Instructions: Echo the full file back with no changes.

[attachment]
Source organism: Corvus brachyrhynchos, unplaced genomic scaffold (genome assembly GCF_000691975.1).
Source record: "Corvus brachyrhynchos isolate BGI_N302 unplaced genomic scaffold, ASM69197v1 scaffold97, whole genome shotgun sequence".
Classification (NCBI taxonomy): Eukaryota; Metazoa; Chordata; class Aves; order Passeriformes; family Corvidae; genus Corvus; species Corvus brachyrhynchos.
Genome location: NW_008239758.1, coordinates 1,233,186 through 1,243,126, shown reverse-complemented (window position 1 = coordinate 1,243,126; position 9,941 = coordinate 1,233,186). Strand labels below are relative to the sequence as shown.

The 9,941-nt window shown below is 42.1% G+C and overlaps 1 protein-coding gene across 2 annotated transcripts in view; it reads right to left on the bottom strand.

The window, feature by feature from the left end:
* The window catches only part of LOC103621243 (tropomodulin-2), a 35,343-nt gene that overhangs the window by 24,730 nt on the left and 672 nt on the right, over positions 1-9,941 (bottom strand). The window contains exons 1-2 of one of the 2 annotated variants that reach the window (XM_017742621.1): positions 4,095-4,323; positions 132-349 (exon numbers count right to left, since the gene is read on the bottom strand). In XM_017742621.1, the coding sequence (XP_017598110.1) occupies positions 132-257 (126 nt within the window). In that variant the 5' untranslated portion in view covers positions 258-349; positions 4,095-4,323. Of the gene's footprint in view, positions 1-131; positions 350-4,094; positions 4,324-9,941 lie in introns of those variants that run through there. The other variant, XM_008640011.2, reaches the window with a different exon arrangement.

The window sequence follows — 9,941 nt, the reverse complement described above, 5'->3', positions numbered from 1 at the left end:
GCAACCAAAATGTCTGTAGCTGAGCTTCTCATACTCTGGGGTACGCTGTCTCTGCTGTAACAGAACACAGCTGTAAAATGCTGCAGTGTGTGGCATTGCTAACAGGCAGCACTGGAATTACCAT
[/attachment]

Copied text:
Source organism: Corvus brachyrhynchos, unplaced genomic scaffold (genome assembly GCF_000691975.1).
Source record: "Corvus brachyrhynchos isolate BGI_N302 unplaced genomic scaffold, ASM69197v1 scaffold97, whole genome shotgun sequence".
Classification (NCBI taxonomy): Eukaryota; Metazoa; Chordata; class Aves; order Passeriformes; family Corvidae; genus Corvus; species Corvus brachyrhynchos.
Genome location: NW_008239758.1, coordinates 1,233,186 through 1,243,126, shown reverse-complemented (window position 1 = coordinate 1,243,126; position 9,941 = coordinate 1,233,186). Strand labels below are relative to the sequence as shown.

The 9,941-nt window shown below is 42.1% G+C and overlaps 1 protein-coding gene across 2 annotated transcripts in view; it reads right to left on the bottom strand.

The window, feature by feature from the left end:
* The window catches only part of LOC103621243 (tropomodulin-2), a 35,343-nt gene that overhangs the window by 24,730 nt on the left and 672 nt on the right, over positions 1-9,941 (bottom strand). The window contains exons 1-2 of one of the 2 annotated variants that reach the window (XM_017742621.1): positions 4,095-4,323; positions 132-349 (exon numbers count right to left, since the gene is read on the bottom strand). In XM_017742621.1, the coding sequence (XP_017598110.1) occupies positions 132-257 (126 nt within the window). In that variant the 5' untranslated portion in view covers positions 258-349; positions 4,095-4,323. Of the gene's footprint in view, positions 1-131; positions 350-4,094; positions 4,324-9,941 lie in introns of those variants that run through there. The other variant, XM_008640011.2, reaches the window with a different exon arrangement.

The window sequence follows — 9,941 nt, the reverse complement described above, 5'->3', positions numbered from 1 at the left end:
GCAACCAAAATGTCTGTAGCTGAGCTTCTCATACTCTGGGGTACGCTGTCTCTGCTGTAACAGAACACAGCTGTAAAATGCTGCAGTGTGTGGCATTGCTAACAGGCAGCACTGGAATTACCAT